Protecting Bluetooth connections on a device
Bluetooth® wireless technology permits a Bluetooth enabled BlackBerry® device to open a wireless connection with other Bluetooth devices that are within a 10-meter range (for example, a hands-free car kit or wireless headset).
The device creates a Bluetooth profile, which specifies how applications on the device and on other Bluetooth devices connect and communicate. The device uses the Bluetooth profile to open serial connections to Bluetooth enabled devices using virtual serial ports.
- You or a user can turn off the Bluetooth wireless technology for the device.
- The user must request a connection or pairing on the device with another Bluetooth device and type a passkey (also known as a shared secret key) to complete the pairing.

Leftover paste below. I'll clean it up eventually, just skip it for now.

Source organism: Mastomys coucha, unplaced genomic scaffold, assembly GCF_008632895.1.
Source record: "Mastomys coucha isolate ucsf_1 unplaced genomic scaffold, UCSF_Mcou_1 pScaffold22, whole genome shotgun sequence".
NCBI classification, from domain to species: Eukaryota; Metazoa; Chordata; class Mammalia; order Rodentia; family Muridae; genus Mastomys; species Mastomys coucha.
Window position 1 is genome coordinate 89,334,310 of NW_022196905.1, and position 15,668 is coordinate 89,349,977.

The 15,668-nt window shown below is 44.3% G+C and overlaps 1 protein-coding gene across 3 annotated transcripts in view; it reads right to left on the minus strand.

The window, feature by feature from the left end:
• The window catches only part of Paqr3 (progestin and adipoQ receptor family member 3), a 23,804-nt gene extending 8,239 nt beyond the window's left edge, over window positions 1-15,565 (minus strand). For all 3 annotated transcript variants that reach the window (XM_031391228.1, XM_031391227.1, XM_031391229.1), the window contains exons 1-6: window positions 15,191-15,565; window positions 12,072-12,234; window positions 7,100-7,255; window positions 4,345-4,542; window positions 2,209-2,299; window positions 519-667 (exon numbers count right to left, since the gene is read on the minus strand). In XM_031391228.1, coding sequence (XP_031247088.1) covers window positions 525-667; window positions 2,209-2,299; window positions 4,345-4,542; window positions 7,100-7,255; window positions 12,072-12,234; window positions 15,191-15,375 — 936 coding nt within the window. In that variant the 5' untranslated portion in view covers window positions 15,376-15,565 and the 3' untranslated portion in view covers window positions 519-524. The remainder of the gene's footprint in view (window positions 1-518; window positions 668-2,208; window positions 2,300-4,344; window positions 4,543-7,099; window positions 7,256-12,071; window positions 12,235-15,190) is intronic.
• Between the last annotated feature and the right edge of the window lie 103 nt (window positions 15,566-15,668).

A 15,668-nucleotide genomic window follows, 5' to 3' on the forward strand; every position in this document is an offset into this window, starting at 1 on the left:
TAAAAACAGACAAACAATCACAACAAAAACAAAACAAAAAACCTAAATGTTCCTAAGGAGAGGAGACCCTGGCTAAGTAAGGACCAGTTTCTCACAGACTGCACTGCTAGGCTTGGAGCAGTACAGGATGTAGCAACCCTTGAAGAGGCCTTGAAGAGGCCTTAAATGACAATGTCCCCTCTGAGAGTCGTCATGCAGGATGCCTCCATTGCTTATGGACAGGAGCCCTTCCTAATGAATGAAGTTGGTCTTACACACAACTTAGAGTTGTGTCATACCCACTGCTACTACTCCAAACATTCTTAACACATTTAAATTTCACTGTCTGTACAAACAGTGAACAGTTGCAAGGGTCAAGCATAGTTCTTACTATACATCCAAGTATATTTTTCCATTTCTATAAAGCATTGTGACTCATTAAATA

- The user can specify whether to encrypt data sent to and from the device over a Bluetooth connection. The BlackBerry® Enterprise Solution uses the passkey to generate encryption keys.
- The device prompts the user each time a Bluetooth device tries to connect to the device.
For more information, see Security for BlackBerry Devices with Bluetooth Wireless Technology.
Using CHAP to open a Bluetooth connection between the BlackBerry Desktop Software and a device
A Bluetooth® enabled BlackBerry® device can use CHAP to open a Bluetooth connection to the BlackBerry® Desktop Software. To open a Bluetooth connection, the device or BlackBerry Desktop Software can use CHAP to send a challenge. The device or BlackBerry Desktop Software can subsequently use the SHA-1 algorithm to calculate a response to the challenge or to validate the response of the other party, depending on which party started the process to open the Bluetooth connection.
When the device uses CHAP, the device never sends the device password over an unprotected connection. The device combines the challenge with the device password to authenticate with the BlackBerry Desktop Software.
For more information about CHAP, see RFC 1994.